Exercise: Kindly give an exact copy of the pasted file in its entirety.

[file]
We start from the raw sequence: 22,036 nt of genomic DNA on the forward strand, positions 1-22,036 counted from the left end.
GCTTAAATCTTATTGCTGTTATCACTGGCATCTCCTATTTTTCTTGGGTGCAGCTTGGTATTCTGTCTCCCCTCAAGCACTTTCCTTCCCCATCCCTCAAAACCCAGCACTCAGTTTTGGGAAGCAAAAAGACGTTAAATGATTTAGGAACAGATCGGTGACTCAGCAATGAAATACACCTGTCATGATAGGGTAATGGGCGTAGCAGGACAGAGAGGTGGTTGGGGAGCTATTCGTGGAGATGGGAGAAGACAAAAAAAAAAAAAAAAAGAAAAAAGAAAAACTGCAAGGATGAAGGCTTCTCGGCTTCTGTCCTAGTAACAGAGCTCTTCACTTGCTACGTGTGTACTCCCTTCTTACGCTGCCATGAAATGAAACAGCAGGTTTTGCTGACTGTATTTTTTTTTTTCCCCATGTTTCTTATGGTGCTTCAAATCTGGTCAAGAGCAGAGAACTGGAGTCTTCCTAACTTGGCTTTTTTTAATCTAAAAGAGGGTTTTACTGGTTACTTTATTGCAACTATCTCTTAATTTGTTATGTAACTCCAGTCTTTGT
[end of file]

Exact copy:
We start from the raw sequence: 22,036 nt of genomic DNA on the forward strand, positions 1-22,036 counted from the left end.
GCTTAAATCTTATTGCTGTTATCACTGGCATCTCCTATTTTTCTTGGGTGCAGCTTGGTATTCTGTCTCCCCTCAAGCACTTTCCTTCCCCATCCCTCAAAACCCAGCACTCAGTTTTGGGAAGCAAAAAGACGTTAAATGATTTAGGAACAGATCGGTGACTCAGCAATGAAATACACCTGTCATGATAGGGTAATGGGCGTAGCAGGACAGAGAGGTGGTTGGGGAGCTATTCGTGGAGATGGGAGAAGACAAAAAAAAAAAAAAAAAGAAAAAAGAAAAACTGCAAGGATGAAGGCTTCTCGGCTTCTGTCCTAGTAACAGAGCTCTTCACTTGCTACGTGTGTACTCCCTTCTTACGCTGCCATGAAATGAAACAGCAGGTTTTGCTGACTGTATTTTTTTTTTTCCCCATGTTTCTTATGGTGCTTCAAATCTGGTCAAGAGCAGAGAACTGGAGTCTTCCTAACTTGGCTTTTTTTAATCTAAAAGAGGGTTTTACTGGTTACTTTATTGCAACTATCTCTTAATTTGTTATGTAACTCCAGTCTTTGT